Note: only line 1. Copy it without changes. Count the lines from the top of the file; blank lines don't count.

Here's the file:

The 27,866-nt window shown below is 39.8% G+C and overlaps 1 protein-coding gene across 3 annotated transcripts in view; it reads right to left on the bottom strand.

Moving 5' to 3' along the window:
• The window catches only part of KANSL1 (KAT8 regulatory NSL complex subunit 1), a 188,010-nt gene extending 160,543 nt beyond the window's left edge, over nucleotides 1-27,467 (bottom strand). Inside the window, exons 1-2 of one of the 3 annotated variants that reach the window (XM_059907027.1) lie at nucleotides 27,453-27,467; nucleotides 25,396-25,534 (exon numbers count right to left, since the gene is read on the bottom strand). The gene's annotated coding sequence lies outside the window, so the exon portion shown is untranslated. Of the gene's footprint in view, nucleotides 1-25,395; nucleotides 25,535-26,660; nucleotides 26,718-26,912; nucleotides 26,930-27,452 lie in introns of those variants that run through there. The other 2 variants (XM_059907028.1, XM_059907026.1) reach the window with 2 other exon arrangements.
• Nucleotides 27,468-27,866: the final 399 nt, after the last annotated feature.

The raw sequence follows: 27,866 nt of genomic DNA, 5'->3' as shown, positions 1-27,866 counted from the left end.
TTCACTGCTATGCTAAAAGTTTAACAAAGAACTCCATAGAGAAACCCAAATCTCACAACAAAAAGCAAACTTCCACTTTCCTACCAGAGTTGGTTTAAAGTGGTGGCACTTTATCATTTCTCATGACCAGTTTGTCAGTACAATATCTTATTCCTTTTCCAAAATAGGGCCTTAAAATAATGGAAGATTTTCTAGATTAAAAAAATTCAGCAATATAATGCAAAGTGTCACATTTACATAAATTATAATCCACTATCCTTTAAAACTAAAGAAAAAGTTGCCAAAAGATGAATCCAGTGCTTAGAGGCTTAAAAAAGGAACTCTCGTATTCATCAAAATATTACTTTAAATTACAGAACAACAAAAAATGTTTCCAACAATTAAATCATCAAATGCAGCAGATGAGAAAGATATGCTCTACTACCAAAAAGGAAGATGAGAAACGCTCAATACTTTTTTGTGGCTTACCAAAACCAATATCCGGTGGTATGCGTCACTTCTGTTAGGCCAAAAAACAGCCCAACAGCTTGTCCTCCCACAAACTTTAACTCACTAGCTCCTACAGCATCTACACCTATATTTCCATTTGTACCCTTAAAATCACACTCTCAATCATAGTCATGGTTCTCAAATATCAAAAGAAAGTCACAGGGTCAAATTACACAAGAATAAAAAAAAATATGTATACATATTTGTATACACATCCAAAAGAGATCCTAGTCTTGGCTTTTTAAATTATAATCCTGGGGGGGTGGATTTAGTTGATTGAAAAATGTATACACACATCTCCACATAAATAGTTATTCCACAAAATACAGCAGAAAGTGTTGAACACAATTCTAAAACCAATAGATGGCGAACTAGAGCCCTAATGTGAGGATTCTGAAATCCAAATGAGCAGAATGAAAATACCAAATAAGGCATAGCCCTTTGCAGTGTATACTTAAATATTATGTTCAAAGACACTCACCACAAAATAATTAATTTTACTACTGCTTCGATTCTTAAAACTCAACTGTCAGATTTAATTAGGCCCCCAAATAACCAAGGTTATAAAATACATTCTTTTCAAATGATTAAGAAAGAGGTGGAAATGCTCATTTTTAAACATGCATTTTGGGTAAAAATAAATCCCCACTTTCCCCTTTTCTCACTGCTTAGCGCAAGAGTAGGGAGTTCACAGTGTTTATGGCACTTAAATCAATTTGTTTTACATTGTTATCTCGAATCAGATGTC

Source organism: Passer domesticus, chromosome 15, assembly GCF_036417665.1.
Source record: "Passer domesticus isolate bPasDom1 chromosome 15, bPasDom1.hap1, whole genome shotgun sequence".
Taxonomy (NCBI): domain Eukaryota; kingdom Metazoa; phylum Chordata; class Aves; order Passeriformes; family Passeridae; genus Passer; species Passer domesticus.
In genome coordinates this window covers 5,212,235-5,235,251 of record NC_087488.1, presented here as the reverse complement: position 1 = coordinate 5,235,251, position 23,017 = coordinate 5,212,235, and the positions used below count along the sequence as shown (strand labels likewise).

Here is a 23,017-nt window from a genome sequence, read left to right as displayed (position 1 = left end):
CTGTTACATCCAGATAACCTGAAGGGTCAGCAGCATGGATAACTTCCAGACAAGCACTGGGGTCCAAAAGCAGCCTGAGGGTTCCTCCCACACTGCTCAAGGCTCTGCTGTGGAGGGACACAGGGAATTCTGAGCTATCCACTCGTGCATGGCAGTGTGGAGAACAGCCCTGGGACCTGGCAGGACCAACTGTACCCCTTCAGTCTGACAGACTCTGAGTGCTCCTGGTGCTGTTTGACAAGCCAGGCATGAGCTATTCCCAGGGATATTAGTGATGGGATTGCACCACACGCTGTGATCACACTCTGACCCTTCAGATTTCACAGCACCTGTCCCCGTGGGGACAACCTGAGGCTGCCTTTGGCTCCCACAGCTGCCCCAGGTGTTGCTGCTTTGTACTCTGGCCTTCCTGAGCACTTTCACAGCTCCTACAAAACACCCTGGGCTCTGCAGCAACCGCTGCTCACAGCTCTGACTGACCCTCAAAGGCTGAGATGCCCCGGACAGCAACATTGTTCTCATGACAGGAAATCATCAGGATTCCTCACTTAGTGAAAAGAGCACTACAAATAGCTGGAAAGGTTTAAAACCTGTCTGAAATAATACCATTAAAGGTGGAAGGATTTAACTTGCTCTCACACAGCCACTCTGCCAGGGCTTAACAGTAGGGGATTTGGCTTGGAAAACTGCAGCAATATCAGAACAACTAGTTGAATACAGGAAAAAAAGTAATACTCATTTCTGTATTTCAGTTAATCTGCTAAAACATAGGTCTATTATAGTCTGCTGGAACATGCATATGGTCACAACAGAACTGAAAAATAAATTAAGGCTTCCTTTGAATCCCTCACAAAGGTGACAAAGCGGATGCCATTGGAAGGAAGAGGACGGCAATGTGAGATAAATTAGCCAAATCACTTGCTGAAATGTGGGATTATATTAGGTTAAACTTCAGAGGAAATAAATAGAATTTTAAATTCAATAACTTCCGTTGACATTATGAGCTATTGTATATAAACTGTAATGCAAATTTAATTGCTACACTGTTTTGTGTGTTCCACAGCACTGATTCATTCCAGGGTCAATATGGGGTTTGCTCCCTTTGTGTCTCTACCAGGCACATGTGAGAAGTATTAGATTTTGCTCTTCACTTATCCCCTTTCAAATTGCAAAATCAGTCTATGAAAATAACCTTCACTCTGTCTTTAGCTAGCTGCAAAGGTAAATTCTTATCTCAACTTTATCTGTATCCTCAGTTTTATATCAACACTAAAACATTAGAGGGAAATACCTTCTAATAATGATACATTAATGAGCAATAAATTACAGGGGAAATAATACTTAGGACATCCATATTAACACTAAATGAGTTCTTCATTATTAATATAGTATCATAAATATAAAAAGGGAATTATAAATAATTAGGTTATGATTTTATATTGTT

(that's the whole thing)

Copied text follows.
The 27,866-nt window shown below is 39.8% G+C and overlaps 1 protein-coding gene across 3 annotated transcripts in view; it reads right to left on the bottom strand.